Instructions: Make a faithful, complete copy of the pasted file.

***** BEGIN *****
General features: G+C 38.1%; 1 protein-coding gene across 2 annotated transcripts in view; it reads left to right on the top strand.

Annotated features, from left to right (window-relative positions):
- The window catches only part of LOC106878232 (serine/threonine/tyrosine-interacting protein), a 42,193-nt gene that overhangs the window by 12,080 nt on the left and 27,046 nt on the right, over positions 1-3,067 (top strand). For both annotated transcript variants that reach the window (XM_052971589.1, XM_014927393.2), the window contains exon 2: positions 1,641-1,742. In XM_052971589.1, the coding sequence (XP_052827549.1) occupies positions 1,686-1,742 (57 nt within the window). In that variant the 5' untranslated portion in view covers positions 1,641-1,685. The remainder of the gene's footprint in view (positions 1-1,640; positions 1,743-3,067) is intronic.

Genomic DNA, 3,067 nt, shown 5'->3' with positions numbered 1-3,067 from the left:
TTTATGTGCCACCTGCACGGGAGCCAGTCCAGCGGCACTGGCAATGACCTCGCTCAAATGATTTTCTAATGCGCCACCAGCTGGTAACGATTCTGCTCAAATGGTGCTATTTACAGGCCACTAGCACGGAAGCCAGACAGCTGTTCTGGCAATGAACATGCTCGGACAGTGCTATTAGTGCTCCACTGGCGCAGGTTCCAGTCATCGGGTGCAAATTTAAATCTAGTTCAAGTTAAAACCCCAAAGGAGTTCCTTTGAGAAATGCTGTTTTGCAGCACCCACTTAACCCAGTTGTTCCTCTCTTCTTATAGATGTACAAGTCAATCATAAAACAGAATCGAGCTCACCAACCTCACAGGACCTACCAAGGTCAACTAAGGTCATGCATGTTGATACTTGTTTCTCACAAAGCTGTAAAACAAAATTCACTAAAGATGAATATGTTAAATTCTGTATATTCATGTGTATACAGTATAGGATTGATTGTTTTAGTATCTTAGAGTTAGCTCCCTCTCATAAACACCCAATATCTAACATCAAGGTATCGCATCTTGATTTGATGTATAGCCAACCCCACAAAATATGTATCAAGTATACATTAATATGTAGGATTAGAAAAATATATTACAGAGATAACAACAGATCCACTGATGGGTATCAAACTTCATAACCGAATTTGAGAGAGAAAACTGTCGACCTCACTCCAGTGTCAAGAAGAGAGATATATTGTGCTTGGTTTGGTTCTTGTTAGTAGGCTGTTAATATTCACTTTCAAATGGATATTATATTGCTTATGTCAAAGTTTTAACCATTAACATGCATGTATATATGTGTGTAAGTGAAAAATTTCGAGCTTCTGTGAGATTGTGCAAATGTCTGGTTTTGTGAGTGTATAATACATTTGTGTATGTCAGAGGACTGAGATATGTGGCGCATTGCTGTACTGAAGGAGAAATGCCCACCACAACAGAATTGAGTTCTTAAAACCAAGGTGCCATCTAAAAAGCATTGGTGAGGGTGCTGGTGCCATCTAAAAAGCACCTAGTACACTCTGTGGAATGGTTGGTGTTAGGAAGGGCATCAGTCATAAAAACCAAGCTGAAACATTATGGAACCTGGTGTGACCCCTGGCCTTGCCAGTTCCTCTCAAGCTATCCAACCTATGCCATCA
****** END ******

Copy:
General features: G+C 38.1%; 1 protein-coding gene across 2 annotated transcripts in view; it reads left to right on the top strand.

Annotated features, from left to right (window-relative positions):
- The window catches only part of LOC106878232 (serine/threonine/tyrosine-interacting protein), a 42,193-nt gene that overhangs the window by 12,080 nt on the left and 27,046 nt on the right, over positions 1-3,067 (top strand). For both annotated transcript variants that reach the window (XM_052971589.1, XM_014927393.2), the window contains exon 2: positions 1,641-1,742. In XM_052971589.1, the coding sequence (XP_052827549.1) occupies positions 1,686-1,742 (57 nt within the window). In that variant the 5' untranslated portion in view covers positions 1,641-1,685. The remainder of the gene's footprint in view (positions 1-1,640; positions 1,743-3,067) is intronic.

Genomic DNA, 3,067 nt, shown 5'->3' with positions numbered 1-3,067 from the left:
TTTATGTGCCACCTGCACGGGAGCCAGTCCAGCGGCACTGGCAATGACCTCGCTCAAATGATTTTCTAATGCGCCACCAGCTGGTAACGATTCTGCTCAAATGGTGCTATTTACAGGCCACTAGCACGGAAGCCAGACAGCTGTTCTGGCAATGAACATGCTCGGACAGTGCTATTAGTGCTCCACTGGCGCAGGTTCCAGTCATCGGGTGCAAATTTAAATCTAGTTCAAGTTAAAACCCCAAAGGAGTTCCTTTGAGAAATGCTGTTTTGCAGCACCCACTTAACCCAGTTGTTCCTCTCTTCTTATAGATGTACAAGTCAATCATAAAACAGAATCGAGCTCACCAACCTCACAGGACCTACCAAGGTCAACTAAGGTCATGCATGTTGATACTTGTTTCTCACAAAGCTGTAAAACAAAATTCACTAAAGATGAATATGTTAAATTCTGTATATTCATGTGTATACAGTATAGGATTGATTGTTTTAGTATCTTAGAGTTAGCTCCCTCTCATAAACACCCAATATCTAACATCAAGGTATCGCATCTTGATTTGATGTATAGCCAACCCCACAAAATATGTATCAAGTATACATTAATATGTAGGATTAGAAAAATATATTACAGAGATAACAACAGATCCACTGATGGGTATCAAACTTCATAACCGAATTTGAGAGAGAAAACTGTCGACCTCACTCCAGTGTCAAGAAGAGAGATATATTGTGCTTGGTTTGGTTCTTGTTAGTAGGCTGTTAATATTCACTTTCAAATGGATATTATATTGCTTATGTCAAAGTTTTAACCATTAACATGCATGTATATATGTGTGTAAGTGAAAAATTTCGAGCTTCTGTGAGATTGTGCAAATGTCTGGTTTTGTGAGTGTATAATACATTTGTGTATGTCAGAGGACTGAGATATGTGGCGCATTGCTGTACTGAAGGAGAAATGCCCACCACAACAGAATTGAGTTCTTAAAACCAAGGTGCCATCTAAAAAGCATTGGTGAGGGTGCTGGTGCCATCTAAAAAGCACCTAGTACACTCTGTGGAATGGTTGGTGTTAGGAAGGGCATCAGTCATAAAAACCAAGCTGAAACATTATGGAACCTGGTGTGACCCCTGGCCTTGCCAGTTCCTCTCAAGCTATCCAACCTATGCCATCA